This is some dense material, but most of the cast proves to be up for the challenge, even if most of the characters come off fairly uneasy. Ben Affleck finds himself with a great deal of heavy lifting to do here, needing to make us both emphasize with, and fear his world weary, short tempered Bruce Wayne. He pulls it off in spades, giving us both the scariest Batman and smoothest Wayne we’ve seen on screen so far. However, he does this perhaps a little too well. As the film starts to delve into deeper reaches of his tortured mind, we start to see that this is a man who slipped into the void long before the movie started. Since we’re denied both the journey and really any explanation as to what happened to make him this way, he comes off a bit cold and alienating. Superman isn’t really much to root for either. Henry Cavill is still having a hard time bringing us into the soul of Clark Kent, and although all the characters seem to have an emotional connection to Superman, there has yet to be a compelling reason for us to do the same.
However, the piece that keeps every arc moving is Eisenberg’s wickedly gonzo take on Lex Luthor. While it’s easy to see this performance as a bit over the top, what the Social Network star has actually done is create a character that is both a tribute to, and reinvention of the classic villain. Since replacing Lex Luthor is such an impossible task, the film brings us a scared kid who is also desperately trying to live up to that very image (that of his father). While he possesses the cunning intelligence of that man, there is something off kilter about him, and Eisenberg goes all in on giving this strange, confused young man the social ticks and awkwardness that would come with this position. He’s not a villian just yet, he’s an insane child with a lot of money desperately trying to be a villain. Meanwhile, Jeremy Irons shines as a much more sardonic Alfred than we’ve become accustomed to, and Gal Gadot’s brief stint as Wonder Woman exudes pure presence, boding well for her solo act.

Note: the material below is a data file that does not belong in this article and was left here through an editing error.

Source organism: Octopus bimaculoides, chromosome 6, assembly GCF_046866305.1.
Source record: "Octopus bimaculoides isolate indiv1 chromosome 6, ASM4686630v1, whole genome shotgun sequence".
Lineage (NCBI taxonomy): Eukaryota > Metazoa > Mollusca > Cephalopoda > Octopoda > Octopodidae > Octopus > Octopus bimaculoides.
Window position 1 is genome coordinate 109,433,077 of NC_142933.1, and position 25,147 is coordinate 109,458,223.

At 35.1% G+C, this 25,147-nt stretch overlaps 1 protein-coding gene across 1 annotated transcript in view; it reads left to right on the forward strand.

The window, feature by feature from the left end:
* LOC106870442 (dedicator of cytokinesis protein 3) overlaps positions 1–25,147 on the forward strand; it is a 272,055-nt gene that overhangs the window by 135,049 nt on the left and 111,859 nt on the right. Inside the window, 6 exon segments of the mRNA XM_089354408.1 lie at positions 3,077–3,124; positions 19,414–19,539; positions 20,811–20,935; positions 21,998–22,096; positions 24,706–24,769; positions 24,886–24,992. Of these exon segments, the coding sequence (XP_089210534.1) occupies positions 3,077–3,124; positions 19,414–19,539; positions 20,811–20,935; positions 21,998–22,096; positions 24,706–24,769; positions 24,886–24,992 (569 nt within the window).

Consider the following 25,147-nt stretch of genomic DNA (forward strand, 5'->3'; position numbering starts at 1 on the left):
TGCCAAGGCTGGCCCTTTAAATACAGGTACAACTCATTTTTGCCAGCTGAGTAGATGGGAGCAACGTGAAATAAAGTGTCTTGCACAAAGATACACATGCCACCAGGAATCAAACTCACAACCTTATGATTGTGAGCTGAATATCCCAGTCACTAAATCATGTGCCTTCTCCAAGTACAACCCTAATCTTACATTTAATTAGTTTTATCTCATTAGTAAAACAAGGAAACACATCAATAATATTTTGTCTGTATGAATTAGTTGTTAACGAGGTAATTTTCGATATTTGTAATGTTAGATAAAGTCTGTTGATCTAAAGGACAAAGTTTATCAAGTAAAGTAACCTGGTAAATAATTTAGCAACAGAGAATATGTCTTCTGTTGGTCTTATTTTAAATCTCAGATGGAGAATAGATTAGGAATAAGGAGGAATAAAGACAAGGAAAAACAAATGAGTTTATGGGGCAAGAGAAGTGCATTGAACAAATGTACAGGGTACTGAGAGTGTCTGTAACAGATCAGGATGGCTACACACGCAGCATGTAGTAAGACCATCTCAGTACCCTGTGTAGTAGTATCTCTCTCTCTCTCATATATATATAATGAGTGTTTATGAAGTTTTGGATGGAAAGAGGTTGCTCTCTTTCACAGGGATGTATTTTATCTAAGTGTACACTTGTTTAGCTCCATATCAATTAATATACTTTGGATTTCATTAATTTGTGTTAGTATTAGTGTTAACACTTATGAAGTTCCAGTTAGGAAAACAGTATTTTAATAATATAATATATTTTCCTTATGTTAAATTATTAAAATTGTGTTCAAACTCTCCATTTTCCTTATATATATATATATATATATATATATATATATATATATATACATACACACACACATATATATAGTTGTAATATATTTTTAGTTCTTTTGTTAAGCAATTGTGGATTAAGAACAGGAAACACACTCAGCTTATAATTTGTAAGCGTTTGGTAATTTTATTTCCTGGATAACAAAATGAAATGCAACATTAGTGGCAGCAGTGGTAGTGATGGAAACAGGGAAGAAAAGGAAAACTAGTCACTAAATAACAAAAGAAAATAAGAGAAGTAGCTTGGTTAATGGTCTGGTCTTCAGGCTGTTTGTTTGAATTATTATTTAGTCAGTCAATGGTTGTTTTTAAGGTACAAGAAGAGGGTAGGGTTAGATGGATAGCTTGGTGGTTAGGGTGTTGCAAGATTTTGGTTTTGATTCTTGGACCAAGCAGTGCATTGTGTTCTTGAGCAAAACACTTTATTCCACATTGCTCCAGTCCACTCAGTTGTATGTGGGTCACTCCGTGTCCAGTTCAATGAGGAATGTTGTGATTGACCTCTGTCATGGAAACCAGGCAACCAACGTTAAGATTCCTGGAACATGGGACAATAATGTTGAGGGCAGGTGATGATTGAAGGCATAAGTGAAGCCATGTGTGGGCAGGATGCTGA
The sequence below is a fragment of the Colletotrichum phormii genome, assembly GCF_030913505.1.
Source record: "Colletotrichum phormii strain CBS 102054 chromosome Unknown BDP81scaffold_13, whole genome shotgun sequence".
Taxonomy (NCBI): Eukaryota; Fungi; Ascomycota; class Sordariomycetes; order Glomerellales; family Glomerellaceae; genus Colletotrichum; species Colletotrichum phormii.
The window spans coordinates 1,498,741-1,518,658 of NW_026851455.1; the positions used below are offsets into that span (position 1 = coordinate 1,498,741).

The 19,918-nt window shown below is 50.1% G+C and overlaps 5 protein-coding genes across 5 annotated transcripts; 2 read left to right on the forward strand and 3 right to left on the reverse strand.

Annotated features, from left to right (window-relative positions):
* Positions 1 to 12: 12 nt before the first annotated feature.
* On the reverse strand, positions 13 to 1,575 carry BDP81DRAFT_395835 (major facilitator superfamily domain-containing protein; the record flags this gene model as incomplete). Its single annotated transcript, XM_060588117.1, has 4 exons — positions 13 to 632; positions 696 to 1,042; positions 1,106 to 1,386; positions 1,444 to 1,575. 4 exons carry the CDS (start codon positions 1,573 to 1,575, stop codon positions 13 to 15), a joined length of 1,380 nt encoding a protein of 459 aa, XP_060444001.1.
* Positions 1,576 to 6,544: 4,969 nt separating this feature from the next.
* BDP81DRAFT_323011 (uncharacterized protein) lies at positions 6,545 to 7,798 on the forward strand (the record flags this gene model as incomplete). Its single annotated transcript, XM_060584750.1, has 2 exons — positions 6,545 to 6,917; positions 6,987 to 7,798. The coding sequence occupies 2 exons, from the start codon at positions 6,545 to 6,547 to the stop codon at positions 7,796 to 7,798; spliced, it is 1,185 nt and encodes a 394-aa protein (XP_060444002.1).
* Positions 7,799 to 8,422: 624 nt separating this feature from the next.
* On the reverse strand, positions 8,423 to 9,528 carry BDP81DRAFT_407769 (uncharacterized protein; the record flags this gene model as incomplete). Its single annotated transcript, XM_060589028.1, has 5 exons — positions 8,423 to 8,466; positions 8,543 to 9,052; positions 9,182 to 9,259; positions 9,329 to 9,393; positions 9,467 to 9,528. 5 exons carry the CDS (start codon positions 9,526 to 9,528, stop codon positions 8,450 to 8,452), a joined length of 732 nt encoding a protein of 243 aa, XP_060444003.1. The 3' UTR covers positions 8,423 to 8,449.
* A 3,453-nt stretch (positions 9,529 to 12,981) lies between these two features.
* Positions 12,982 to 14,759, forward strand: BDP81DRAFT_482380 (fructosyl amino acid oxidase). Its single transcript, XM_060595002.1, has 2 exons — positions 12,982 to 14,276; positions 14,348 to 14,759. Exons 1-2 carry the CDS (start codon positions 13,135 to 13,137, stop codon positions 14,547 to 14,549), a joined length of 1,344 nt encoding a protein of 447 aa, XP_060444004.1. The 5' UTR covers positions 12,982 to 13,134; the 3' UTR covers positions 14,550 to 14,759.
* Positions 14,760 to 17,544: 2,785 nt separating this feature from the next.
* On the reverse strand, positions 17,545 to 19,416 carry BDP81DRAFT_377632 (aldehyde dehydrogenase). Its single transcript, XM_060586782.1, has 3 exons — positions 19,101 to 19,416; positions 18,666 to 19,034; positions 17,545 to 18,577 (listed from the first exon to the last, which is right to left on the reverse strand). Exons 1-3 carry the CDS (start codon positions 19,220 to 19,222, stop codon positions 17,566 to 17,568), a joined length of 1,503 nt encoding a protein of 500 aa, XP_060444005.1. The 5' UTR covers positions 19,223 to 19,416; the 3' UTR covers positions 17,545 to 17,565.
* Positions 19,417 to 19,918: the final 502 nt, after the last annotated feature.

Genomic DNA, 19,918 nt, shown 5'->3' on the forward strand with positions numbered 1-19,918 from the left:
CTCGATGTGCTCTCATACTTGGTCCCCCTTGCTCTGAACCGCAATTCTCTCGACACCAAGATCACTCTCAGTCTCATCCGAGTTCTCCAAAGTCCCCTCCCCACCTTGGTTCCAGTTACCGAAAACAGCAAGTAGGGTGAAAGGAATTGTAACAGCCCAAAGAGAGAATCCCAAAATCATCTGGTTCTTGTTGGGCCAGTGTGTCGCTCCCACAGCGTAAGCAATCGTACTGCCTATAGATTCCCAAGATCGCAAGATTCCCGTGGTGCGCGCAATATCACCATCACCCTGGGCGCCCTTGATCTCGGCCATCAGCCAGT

While Snyder excels at creating a moody, uncomfortable atmosphere, he falls a bit short in the action department. Sure, there are a couple fun sequences with Batfleck doing his thing, but when it comes time for our main heroes to throw down the ensuing fight is deeply anticlimactic. There’s no sense of weight, or choreography to it. It’s just a slow, short, brawl between two CGI men, that leads to an even bigger mess afterwards. Much has been made of Snyder’s decision to shove Doomsday into this film, and boy howdy, does his appearance lead to one of the most boring and wasteful action sequences in quite some time. At this point, any intrigue built up in the opening acts is over, and it’s time to play with action figures.
Batman V Superman is a film determined to convince you that two of the world’s most popular superheroes are in fact not heroes at all. In attempting that strange mission, it tries to juggle about six movies in one, and only about three of them work. While Snyder and company have absolutely improved on Man of Steel here, they’ve made quite a mess in doing so. At one moment haunting and thought provoking, and the next trite and bombastic, the film is a franchise launcher shows you such great potential before spraying sour juice in your mouth. There are certain decisions made here that are downright narratively wasteful, but if Suicide Squad and Wonder Woman both end up working, and the returning creative team takes a more confident approach next time, perhaps Justice can still dawn after all.